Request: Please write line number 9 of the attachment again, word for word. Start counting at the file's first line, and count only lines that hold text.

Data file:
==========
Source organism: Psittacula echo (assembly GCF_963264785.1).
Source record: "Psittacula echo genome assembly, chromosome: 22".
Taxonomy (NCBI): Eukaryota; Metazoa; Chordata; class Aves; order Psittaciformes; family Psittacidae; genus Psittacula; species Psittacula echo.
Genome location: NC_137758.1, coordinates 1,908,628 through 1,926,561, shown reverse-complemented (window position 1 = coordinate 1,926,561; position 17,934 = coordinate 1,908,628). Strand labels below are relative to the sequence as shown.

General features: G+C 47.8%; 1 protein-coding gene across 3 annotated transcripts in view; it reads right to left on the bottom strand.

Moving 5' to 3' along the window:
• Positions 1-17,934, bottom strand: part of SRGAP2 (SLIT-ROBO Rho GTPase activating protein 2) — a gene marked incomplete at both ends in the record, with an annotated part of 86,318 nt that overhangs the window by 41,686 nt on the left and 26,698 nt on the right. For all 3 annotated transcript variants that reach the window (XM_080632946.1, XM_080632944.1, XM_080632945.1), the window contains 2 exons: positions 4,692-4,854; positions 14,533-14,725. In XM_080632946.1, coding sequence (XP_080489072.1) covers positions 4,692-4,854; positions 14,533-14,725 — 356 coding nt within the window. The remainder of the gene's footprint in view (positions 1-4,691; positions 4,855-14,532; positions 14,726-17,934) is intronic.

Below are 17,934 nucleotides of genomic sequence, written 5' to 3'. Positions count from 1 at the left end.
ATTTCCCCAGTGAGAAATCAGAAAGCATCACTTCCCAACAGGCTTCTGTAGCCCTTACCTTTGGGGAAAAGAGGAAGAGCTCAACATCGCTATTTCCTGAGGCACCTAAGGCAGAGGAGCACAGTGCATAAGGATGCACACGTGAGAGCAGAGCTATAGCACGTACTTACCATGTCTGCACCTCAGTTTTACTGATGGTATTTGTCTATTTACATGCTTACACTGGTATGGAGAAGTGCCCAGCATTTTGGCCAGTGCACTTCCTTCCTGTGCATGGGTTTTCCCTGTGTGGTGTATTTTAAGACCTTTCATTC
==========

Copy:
ATTTCCCCAGTGAGAAATCAGAAAGCATCACTTCCCAACAGGCTTCTGTAGCCCTTACCTTTGGGGAAAAGAGGAAGAGCTCAACATCGCTATTTCCTGAGGCACCTAAGGCAGAGGAGCACAGTGCATAAGGATGCACACGTGAGAGCAGAGCTATAGCACGTACTTACCATGTCTGCACCTCAGTTTTACTGATGGTATTTGTCTATTTACATGCTTACACTGGTATGGAGAAGTGCCCAGCATTTTGGCCAGTGCACTTCCTTCCTGTGCATGGGTTTTCCCTGTGTGGTGTATTTTAAGACCTTTCATTC